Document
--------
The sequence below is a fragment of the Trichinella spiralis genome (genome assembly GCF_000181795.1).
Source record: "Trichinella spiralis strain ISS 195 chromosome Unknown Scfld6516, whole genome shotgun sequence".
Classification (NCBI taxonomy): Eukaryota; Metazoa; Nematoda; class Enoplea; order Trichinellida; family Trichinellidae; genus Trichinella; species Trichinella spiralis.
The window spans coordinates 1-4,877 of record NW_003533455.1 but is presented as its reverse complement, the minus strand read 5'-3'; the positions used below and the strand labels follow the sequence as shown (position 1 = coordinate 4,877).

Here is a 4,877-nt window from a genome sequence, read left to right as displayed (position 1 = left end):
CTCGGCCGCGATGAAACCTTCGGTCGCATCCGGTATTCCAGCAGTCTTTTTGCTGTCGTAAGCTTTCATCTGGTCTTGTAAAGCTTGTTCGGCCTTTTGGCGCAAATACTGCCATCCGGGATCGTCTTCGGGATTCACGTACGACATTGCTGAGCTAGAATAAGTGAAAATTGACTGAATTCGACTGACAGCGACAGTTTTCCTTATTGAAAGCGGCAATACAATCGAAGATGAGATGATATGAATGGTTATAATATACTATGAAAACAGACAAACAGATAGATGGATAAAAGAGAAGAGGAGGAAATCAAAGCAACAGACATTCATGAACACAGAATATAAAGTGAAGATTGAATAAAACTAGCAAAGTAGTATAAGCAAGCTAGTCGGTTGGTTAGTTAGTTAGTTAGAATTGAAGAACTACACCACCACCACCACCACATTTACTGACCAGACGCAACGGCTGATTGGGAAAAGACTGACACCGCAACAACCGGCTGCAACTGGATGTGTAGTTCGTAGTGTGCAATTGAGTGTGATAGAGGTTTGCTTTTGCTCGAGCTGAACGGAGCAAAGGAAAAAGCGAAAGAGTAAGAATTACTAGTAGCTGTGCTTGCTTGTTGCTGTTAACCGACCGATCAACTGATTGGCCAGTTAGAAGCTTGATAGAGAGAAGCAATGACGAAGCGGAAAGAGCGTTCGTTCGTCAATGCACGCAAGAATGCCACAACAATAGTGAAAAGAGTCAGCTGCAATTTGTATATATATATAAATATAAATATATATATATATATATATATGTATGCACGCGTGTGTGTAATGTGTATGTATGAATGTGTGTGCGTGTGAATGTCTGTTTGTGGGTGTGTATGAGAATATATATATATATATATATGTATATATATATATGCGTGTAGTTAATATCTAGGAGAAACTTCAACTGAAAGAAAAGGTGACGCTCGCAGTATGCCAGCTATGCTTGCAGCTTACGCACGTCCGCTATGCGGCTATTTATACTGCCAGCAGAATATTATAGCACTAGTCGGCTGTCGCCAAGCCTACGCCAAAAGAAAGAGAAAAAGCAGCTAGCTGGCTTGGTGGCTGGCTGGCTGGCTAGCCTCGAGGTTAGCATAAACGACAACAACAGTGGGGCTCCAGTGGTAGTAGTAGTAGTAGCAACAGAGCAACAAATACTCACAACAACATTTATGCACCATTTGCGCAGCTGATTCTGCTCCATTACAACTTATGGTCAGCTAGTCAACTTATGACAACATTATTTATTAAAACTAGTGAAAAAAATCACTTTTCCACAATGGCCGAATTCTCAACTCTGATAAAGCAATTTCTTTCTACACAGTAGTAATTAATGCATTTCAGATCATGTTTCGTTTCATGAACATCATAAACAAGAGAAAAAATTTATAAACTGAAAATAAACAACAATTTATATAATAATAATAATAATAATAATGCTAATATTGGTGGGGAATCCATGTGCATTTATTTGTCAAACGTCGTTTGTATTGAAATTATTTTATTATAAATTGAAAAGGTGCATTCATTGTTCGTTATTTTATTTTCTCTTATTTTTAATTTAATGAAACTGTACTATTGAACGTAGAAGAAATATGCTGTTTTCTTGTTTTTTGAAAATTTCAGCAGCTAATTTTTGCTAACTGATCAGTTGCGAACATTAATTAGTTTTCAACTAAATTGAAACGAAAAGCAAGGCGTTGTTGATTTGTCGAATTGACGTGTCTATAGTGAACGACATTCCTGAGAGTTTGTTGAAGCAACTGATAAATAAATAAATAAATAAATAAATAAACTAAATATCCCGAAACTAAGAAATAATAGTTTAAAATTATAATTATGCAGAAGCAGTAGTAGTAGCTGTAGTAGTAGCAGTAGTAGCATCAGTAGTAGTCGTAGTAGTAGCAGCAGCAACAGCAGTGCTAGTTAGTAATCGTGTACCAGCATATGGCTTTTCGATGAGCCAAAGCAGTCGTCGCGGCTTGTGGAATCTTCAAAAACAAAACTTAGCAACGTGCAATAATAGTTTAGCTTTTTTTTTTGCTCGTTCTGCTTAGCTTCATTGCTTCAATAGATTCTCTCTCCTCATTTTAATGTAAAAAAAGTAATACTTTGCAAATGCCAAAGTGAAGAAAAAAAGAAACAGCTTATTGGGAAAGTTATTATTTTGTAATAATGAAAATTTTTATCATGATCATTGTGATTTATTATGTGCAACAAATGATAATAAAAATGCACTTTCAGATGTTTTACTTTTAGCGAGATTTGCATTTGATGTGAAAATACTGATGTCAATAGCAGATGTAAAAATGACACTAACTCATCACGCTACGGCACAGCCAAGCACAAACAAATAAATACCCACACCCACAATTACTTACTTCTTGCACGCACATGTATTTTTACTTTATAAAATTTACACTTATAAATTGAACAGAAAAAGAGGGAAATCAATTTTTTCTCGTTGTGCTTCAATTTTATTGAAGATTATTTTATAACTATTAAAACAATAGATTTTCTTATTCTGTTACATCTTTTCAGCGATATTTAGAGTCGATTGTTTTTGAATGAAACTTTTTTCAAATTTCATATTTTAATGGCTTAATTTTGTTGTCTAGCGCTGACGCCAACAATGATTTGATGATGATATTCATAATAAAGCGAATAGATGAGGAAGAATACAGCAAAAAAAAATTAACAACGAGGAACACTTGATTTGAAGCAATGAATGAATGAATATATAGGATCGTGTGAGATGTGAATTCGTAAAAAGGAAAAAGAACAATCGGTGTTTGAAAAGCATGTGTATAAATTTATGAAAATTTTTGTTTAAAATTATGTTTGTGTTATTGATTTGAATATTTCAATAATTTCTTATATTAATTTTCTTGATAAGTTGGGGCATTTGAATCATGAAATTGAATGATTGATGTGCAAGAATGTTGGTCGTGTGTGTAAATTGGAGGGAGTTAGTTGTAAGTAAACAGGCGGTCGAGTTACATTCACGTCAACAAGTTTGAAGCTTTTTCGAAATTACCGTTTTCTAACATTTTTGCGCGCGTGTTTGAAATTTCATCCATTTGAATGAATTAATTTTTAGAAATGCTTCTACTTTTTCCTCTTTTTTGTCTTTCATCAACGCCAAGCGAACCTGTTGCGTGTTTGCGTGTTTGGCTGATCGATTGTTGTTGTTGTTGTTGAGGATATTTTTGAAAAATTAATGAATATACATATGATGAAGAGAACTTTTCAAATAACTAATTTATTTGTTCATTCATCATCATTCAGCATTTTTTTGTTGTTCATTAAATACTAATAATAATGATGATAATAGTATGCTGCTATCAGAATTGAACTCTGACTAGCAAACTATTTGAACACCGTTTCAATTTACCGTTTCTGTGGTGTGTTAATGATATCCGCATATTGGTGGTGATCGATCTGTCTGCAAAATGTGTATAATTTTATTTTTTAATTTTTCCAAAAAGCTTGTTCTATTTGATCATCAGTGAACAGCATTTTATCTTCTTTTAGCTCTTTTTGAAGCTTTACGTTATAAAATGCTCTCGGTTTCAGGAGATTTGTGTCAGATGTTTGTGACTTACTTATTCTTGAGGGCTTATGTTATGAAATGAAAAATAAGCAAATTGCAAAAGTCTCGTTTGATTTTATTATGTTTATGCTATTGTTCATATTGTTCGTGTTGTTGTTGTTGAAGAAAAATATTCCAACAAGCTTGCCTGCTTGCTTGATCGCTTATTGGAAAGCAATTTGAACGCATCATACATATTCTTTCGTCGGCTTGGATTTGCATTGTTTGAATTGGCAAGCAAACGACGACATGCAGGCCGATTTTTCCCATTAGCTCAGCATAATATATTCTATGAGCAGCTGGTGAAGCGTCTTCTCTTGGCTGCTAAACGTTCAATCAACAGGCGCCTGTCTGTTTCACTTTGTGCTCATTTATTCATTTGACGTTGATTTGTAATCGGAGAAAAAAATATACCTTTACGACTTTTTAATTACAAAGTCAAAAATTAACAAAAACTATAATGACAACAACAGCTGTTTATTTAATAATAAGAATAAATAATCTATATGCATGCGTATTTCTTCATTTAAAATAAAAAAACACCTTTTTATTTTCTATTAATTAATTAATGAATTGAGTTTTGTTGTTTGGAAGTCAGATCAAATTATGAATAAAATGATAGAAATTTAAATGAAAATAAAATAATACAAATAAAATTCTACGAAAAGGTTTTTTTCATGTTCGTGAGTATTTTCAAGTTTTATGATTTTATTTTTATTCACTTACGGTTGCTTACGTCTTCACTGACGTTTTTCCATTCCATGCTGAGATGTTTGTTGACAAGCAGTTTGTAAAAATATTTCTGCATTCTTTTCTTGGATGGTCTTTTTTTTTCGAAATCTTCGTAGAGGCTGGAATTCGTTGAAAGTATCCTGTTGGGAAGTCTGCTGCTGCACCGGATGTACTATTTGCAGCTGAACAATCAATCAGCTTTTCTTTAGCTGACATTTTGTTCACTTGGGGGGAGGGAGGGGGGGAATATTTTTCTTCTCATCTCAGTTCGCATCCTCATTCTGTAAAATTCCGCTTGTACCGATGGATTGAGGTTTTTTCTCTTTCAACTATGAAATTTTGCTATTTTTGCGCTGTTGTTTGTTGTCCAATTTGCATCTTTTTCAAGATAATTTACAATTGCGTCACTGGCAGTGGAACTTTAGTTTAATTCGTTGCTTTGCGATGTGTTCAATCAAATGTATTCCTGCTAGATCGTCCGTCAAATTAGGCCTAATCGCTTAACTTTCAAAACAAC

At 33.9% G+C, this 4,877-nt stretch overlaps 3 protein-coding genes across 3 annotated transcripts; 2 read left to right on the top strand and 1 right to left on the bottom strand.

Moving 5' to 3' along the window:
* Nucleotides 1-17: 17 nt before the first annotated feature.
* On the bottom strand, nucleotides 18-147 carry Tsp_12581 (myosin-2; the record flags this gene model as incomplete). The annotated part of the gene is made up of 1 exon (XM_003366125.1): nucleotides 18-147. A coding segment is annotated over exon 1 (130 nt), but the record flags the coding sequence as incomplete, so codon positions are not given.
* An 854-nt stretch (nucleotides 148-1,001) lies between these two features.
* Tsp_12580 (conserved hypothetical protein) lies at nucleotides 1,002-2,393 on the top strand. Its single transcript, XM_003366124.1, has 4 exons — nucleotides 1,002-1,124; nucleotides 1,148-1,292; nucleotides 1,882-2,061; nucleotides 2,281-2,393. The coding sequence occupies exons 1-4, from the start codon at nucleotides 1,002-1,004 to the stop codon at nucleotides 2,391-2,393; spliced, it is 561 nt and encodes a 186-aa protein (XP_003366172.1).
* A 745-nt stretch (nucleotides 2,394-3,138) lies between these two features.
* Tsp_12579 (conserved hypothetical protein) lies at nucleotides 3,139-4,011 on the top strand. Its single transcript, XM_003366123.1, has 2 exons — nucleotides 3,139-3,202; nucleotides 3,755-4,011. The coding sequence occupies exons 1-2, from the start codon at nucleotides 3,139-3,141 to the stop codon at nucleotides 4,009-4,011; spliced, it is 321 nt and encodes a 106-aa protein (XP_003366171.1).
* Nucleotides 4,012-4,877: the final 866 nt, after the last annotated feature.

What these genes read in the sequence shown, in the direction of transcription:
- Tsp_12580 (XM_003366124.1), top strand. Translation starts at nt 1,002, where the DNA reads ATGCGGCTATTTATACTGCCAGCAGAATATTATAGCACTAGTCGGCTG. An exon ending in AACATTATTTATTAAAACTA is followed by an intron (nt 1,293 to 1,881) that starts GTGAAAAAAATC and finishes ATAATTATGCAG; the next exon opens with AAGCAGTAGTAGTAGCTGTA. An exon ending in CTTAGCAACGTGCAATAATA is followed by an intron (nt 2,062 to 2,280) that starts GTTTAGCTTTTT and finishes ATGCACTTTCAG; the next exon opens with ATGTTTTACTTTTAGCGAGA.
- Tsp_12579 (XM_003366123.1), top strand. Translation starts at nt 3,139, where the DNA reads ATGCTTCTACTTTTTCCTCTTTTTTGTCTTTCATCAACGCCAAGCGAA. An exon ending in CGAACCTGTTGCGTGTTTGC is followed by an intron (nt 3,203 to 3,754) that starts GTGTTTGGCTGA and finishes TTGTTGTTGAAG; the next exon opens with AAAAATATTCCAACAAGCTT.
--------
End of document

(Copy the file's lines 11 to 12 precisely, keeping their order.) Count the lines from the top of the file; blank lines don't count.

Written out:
* An 854-nt stretch (nucleotides 148-1,001) lies between these two features.
* Tsp_12580 (conserved hypothetical protein) lies at nucleotides 1,002-2,393 on the top strand. Its single transcript, XM_003366124.1, has 4 exons — nucleotides 1,002-1,124; nucleotides 1,148-1,292; nucleotides 1,882-2,061; nucleotides 2,281-2,393. The coding sequence occupies exons 1-4, from the start codon at nucleotides 1,002-1,004 to the stop codon at nucleotides 2,391-2,393; spliced, it is 561 nt and encodes a 186-aa protein (XP_003366172.1).